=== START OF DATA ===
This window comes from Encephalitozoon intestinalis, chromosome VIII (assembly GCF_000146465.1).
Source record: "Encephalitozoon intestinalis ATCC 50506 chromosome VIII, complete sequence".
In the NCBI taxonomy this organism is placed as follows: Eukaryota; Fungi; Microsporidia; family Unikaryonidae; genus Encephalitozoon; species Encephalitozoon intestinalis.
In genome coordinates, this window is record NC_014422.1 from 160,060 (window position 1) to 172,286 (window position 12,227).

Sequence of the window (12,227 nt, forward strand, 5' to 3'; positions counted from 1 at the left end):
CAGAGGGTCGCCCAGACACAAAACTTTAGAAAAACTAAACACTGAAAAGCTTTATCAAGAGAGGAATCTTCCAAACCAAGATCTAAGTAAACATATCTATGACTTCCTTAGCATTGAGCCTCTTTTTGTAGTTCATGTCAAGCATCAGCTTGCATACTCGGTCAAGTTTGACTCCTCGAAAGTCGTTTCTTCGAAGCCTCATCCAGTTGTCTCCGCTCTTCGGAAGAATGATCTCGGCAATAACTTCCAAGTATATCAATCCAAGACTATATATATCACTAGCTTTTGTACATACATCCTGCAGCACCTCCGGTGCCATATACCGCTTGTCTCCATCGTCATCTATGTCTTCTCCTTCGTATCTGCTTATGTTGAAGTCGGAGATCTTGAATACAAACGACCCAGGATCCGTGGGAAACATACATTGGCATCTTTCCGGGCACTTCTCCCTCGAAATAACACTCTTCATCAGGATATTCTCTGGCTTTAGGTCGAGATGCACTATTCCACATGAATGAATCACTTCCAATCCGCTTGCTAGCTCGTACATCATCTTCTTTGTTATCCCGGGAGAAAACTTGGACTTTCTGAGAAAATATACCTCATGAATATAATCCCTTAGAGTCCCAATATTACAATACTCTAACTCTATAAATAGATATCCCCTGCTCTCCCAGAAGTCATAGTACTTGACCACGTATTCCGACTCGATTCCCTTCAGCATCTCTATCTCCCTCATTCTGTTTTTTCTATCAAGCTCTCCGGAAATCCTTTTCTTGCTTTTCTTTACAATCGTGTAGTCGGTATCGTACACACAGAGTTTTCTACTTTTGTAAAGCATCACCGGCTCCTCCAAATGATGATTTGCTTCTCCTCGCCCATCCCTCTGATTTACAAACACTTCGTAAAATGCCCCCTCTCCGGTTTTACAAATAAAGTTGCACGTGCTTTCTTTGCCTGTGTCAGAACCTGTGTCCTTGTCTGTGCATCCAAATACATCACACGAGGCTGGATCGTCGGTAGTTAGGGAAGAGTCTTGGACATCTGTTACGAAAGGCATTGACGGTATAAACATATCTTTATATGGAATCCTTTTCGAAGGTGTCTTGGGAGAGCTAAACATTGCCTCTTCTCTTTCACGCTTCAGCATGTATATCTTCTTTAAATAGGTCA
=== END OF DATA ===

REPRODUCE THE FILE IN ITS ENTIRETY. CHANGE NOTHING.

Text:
This window comes from Encephalitozoon intestinalis, chromosome VIII (assembly GCF_000146465.1).
Source record: "Encephalitozoon intestinalis ATCC 50506 chromosome VIII, complete sequence".
In the NCBI taxonomy this organism is placed as follows: Eukaryota; Fungi; Microsporidia; family Unikaryonidae; genus Encephalitozoon; species Encephalitozoon intestinalis.
In genome coordinates, this window is record NC_014422.1 from 160,060 (window position 1) to 172,286 (window position 12,227).

Sequence of the window (12,227 nt, forward strand, 5' to 3'; positions counted from 1 at the left end):
CAGAGGGTCGCCCAGACACAAAACTTTAGAAAAACTAAACACTGAAAAGCTTTATCAAGAGAGGAATCTTCCAAACCAAGATCTAAGTAAACATATCTATGACTTCCTTAGCATTGAGCCTCTTTTTGTAGTTCATGTCAAGCATCAGCTTGCATACTCGGTCAAGTTTGACTCCTCGAAAGTCGTTTCTTCGAAGCCTCATCCAGTTGTCTCCGCTCTTCGGAAGAATGATCTCGGCAATAACTTCCAAGTATATCAATCCAAGACTATATATATCACTAGCTTTTGTACATACATCCTGCAGCACCTCCGGTGCCATATACCGCTTGTCTCCATCGTCATCTATGTCTTCTCCTTCGTATCTGCTTATGTTGAAGTCGGAGATCTTGAATACAAACGACCCAGGATCCGTGGGAAACATACATTGGCATCTTTCCGGGCACTTCTCCCTCGAAATAACACTCTTCATCAGGATATTCTCTGGCTTTAGGTCGAGATGCACTATTCCACATGAATGAATCACTTCCAATCCGCTTGCTAGCTCGTACATCATCTTCTTTGTTATCCCGGGAGAAAACTTGGACTTTCTGAGAAAATATACCTCATGAATATAATCCCTTAGAGTCCCAATATTACAATACTCTAACTCTATAAATAGATATCCCCTGCTCTCCCAGAAGTCATAGTACTTGACCACGTATTCCGACTCGATTCCCTTCAGCATCTCTATCTCCCTCATTCTGTTTTTTCTATCAAGCTCTCCGGAAATCCTTTTCTTGCTTTTCTTTACAATCGTGTAGTCGGTATCGTACACACAGAGTTTTCTACTTTTGTAAAGCATCACCGGCTCCTCCAAATGATGATTTGCTTCTCCTCGCCCATCCCTCTGATTTACAAACACTTCGTAAAATGCCCCCTCTCCGGTTTTACAAATAAAGTTGCACGTGCTTTCTTTGCCTGTGTCAGAACCTGTGTCCTTGTCTGTGCATCCAAATACATCACACGAGGCTGGATCGTCGGTAGTTAGGGAAGAGTCTTGGACATCTGTTACGAAAGGCATTGACGGTATAAACATATCTTTATATGGAATCCTTTTCGAAGGTGTCTTGGGAGAGCTAAACATTGCCTCTTCTCTTTCACGCTTCAGCATGTATATCTTCTTTAAATAGGTCA